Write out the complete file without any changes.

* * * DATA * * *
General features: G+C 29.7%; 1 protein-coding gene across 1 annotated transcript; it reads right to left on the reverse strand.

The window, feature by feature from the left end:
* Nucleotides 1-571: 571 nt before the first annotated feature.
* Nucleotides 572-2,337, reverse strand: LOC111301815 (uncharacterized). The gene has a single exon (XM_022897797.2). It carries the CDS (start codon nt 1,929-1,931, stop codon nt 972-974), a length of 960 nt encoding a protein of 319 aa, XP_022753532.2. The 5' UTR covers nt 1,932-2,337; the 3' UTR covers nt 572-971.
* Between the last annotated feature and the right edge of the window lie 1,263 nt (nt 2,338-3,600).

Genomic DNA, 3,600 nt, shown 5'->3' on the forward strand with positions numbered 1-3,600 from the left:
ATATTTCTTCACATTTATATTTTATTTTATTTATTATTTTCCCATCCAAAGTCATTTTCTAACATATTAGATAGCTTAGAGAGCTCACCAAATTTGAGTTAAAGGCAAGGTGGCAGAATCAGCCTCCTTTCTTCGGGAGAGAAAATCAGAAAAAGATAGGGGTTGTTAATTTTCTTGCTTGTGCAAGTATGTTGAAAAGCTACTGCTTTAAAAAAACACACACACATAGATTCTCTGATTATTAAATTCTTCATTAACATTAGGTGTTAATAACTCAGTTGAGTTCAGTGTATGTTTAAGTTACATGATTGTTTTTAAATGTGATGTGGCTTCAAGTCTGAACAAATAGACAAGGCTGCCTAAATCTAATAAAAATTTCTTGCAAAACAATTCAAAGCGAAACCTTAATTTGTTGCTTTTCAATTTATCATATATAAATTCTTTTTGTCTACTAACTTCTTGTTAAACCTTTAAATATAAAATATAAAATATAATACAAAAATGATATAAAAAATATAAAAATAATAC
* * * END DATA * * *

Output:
General features: G+C 29.7%; 1 protein-coding gene across 1 annotated transcript; it reads right to left on the reverse strand.

The window, feature by feature from the left end:
* Nucleotides 1-571: 571 nt before the first annotated feature.
* Nucleotides 572-2,337, reverse strand: LOC111301815 (uncharacterized). The gene has a single exon (XM_022897797.2). It carries the CDS (start codon nt 1,929-1,931, stop codon nt 972-974), a length of 960 nt encoding a protein of 319 aa, XP_022753532.2. The 5' UTR covers nt 1,932-2,337; the 3' UTR covers nt 572-971.
* Between the last annotated feature and the right edge of the window lie 1,263 nt (nt 2,338-3,600).

Genomic DNA, 3,600 nt, shown 5'->3' on the forward strand with positions numbered 1-3,600 from the left:
ATATTTCTTCACATTTATATTTTATTTTATTTATTATTTTCCCATCCAAAGTCATTTTCTAACATATTAGATAGCTTAGAGAGCTCACCAAATTTGAGTTAAAGGCAAGGTGGCAGAATCAGCCTCCTTTCTTCGGGAGAGAAAATCAGAAAAAGATAGGGGTTGTTAATTTTCTTGCTTGTGCAAGTATGTTGAAAAGCTACTGCTTTAAAAAAACACACACACATAGATTCTCTGATTATTAAATTCTTCATTAACATTAGGTGTTAATAACTCAGTTGAGTTCAGTGTATGTTTAAGTTACATGATTGTTTTTAAATGTGATGTGGCTTCAAGTCTGAACAAATAGACAAGGCTGCCTAAATCTAATAAAAATTTCTTGCAAAACAATTCAAAGCGAAACCTTAATTTGTTGCTTTTCAATTTATCATATATAAATTCTTTTTGTCTACTAACTTCTTGTTAAACCTTTAAATATAAAATATAAAATATAATACAAAAATGATATAAAAAATATAAAAATAATAC